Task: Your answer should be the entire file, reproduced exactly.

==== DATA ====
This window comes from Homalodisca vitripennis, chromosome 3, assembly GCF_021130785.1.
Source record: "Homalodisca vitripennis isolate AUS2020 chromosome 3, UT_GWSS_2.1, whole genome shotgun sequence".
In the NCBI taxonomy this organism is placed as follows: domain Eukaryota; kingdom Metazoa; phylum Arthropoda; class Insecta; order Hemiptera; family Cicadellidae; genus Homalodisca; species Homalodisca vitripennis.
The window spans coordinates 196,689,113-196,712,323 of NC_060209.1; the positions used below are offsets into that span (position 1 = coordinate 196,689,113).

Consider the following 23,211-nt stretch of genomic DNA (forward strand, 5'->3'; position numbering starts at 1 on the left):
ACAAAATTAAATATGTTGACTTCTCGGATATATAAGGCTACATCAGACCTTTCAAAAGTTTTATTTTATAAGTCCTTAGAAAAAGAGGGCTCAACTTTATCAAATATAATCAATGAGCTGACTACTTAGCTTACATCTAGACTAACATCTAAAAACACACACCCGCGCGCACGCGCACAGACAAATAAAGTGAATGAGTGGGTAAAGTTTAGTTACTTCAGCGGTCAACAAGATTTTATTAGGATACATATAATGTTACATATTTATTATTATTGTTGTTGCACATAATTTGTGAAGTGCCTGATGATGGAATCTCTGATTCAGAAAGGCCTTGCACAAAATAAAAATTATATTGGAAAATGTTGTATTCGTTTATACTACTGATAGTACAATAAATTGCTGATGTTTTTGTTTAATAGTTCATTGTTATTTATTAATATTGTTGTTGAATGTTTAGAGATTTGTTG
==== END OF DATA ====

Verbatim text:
This window comes from Homalodisca vitripennis, chromosome 3, assembly GCF_021130785.1.
Source record: "Homalodisca vitripennis isolate AUS2020 chromosome 3, UT_GWSS_2.1, whole genome shotgun sequence".
In the NCBI taxonomy this organism is placed as follows: domain Eukaryota; kingdom Metazoa; phylum Arthropoda; class Insecta; order Hemiptera; family Cicadellidae; genus Homalodisca; species Homalodisca vitripennis.
The window spans coordinates 196,689,113-196,712,323 of NC_060209.1; the positions used below are offsets into that span (position 1 = coordinate 196,689,113).

Consider the following 23,211-nt stretch of genomic DNA (forward strand, 5'->3'; position numbering starts at 1 on the left):
ACAAAATTAAATATGTTGACTTCTCGGATATATAAGGCTACATCAGACCTTTCAAAAGTTTTATTTTATAAGTCCTTAGAAAAAGAGGGCTCAACTTTATCAAATATAATCAATGAGCTGACTACTTAGCTTACATCTAGACTAACATCTAAAAACACACACCCGCGCGCACGCGCACAGACAAATAAAGTGAATGAGTGGGTAAAGTTTAGTTACTTCAGCGGTCAACAAGATTTTATTAGGATACATATAATGTTACATATTTATTATTATTGTTGTTGCACATAATTTGTGAAGTGCCTGATGATGGAATCTCTGATTCAGAAAGGCCTTGCACAAAATAAAAATTATATTGGAAAATGTTGTATTCGTTTATACTACTGATAGTACAATAAATTGCTGATGTTTTTGTTTAATAGTTCATTGTTATTTATTAATATTGTTGTTGAATGTTTAGAGATTTGTTG